skip the dog park

10 Reasons Why You Should Skip The Dog Park

Updated 02/11/2022 by Ava Jaine

Many dog owners enjoy taking their pup to a dog park for a good amount of exercise and some doggie social time.

Unfortunately, not all dog parks are safe. It is important to understand all of the serious risks that can affect you and your dog at the dog park.

Here are 10 reasons why you should skip the dog park.

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Are Dog Parks Safe?

Professional dog trainers and behavior specialists caution about the dangers of public dog parks.

Many believe the risks out-way the benefits.

It is important to identify the potential hazards of a dog park before you make the trip. Get the facts, ask other dog parents about their experiences at your local dog park before you show up with your pup.

If you find that dog parks aren’t for you, we have some fun alternatives that can help you and your dog have some healthy outdoor adventures together.

 

Dog Park Pros and Cons

While some dog parks may have a positive effect on dogs, there are others that pose many risks to both you and your dog.

Pros:

  • Providing a fenced-in place to run
  • Allowing your dog to play off-leash
  • A way to help your dog release energy
  • Socializing with other dogs

Cons:

  • Dogs can learn unwanted social behavior
  • Aggressive behavior with other dogs
  • Injury or Death
  • Contracting various diseases and parasites
skip the dog park
 

Dog Park Dangers

1. Aggressive Behavior:

Your dog may love to play friendly with other dogs, but there are dog bullies out there too.

If your dog feels overwhelmed or unsafe in a hectic environment, this can negatively affect your bond with your dog and put them in danger.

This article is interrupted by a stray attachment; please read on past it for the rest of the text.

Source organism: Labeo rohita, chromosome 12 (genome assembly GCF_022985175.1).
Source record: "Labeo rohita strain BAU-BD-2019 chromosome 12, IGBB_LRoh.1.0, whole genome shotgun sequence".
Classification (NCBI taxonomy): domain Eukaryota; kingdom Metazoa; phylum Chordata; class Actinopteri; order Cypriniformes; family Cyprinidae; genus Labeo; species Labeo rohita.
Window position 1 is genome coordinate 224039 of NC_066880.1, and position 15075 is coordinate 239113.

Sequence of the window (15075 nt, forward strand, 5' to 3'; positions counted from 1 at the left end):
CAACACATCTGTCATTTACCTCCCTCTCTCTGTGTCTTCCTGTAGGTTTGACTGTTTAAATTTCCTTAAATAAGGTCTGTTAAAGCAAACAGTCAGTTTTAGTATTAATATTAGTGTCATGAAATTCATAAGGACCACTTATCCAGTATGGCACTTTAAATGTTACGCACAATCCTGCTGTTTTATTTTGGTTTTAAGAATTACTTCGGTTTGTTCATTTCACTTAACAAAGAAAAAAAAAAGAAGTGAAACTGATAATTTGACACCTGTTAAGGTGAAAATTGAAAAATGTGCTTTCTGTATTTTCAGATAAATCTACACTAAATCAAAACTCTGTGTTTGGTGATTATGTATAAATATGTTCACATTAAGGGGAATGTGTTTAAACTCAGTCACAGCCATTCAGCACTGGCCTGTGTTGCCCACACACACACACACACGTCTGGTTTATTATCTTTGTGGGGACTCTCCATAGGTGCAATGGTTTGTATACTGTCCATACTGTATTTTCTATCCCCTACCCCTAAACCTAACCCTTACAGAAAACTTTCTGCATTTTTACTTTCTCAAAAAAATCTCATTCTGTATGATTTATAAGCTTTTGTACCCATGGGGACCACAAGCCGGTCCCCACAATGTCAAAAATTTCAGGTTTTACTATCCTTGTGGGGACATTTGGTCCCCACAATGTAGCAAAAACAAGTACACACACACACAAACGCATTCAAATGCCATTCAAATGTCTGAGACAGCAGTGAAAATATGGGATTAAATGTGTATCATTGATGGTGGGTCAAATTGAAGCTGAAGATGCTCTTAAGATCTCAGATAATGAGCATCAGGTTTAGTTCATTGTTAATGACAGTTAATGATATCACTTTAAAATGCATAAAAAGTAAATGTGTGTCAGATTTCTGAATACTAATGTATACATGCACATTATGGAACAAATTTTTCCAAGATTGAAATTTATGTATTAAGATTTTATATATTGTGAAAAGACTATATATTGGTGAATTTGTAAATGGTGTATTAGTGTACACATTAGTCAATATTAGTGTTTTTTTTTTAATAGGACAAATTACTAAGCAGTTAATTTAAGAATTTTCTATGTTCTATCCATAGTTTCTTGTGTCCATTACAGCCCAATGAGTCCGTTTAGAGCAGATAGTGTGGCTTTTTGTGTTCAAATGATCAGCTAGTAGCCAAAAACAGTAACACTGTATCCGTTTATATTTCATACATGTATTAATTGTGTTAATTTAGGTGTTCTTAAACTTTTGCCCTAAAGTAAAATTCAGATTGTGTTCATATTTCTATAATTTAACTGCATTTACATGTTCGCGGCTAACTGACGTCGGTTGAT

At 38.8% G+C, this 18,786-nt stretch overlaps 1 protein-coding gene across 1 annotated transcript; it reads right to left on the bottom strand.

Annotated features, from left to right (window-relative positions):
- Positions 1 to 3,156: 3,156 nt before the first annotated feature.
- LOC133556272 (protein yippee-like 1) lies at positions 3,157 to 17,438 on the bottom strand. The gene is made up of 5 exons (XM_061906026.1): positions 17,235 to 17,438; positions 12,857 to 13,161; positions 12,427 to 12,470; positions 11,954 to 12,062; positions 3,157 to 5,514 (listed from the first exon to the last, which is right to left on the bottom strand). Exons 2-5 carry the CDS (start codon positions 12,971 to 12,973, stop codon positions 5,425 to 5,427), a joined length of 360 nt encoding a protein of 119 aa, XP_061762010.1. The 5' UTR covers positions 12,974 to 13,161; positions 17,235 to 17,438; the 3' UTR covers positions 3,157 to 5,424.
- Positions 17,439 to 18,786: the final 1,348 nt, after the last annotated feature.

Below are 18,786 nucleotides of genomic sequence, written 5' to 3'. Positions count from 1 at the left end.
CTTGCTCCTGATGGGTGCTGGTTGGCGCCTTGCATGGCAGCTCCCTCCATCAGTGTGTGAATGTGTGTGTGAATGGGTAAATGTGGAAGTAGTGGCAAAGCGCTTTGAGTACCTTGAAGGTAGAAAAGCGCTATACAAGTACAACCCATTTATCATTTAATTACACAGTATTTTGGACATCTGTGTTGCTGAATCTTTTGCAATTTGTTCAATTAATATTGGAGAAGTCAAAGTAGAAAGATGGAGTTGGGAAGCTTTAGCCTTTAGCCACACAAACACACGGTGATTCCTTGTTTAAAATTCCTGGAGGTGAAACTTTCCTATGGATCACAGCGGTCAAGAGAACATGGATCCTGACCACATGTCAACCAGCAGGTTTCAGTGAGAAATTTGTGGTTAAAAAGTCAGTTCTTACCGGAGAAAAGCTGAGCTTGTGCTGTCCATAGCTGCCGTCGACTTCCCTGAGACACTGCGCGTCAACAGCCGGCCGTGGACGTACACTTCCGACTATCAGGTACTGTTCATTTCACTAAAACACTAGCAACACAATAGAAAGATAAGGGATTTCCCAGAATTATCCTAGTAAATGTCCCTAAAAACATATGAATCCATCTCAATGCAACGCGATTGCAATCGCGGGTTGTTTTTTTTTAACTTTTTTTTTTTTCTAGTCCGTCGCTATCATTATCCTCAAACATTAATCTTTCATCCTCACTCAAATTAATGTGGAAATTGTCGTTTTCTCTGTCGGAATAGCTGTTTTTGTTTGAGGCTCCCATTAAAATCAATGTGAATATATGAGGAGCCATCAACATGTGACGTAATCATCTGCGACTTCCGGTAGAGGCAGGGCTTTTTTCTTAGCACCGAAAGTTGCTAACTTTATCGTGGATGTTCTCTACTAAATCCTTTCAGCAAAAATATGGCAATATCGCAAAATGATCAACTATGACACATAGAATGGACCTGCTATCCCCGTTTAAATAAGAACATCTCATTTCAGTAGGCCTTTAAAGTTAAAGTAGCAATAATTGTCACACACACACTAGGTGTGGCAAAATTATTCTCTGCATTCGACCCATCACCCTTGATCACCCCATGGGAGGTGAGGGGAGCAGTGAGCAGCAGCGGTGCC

Different Dog Play Styles:

Various dogs have different play styles that may not be compatible with your dog.

My dog, Eko, enjoys running and rolling around with other small dogs. His play style is very easy-going and gentle.

When he plays with other large dogs, he tends to get scared and defensive when they want to roughhouse. He’s just not into that type of play.

Does your dog like to play with other dogs?

Not all dogs want to be social with other dogs. Some just prefer to hang out with their pack (family or fur-siblings) instead of having playdates with other dogs.

 

2. Untrained Dogs:

Most dogs coming to the dog park are not trained, which puts your dog at risk.

Command training and socialization training should occur before entering a dog park.

Throwing an unsocialized pup into a large pen of dogs at a public park can be terrifying and cause a negative association with other dogs.

3. Off Leash:

You must be comfortable with your dog running off leash in a large pen with other off-leash dogs.

Some dog parks recommend taking off your dog’s collar or harness to avoid getting caught or grabbed by the other dogs.

This is pretty risky if you ever needed to quickly grab your pup when a dog fight breaks out.

skip the dog park
 

4. Multiple Dogs:

Many of us have multiple dogs at home, and would like to take them all out at the same time for exercise. Not a good idea at a dog park!

 Multiple dogs off leash will go in different directions and you will not be able to efficiently watch all of them at the same time.

Solution: Consider taking one dog at a time or ask a friend to join you so you can split up and closely monitor your dogs while they romp around.

5. Park Size:

Size does matter! Dog parks that are small and overcrowded increase the chances of more aggressive canine behavior.

Solution: Look for a park that provides several acres of running space and various terrain. This will help keep the dogs occupied so that they are less likely to bother each other.

 

6. Dog Size Separation:

Some public dog parks allow dogs of all sizes to play together in one confined pen.  This is a huge safety risk for any dog.

If you are the owner of a large dog, consider the risk and liability involved if your dog accidentally injures a smaller dog.

7. Dog Park Rules: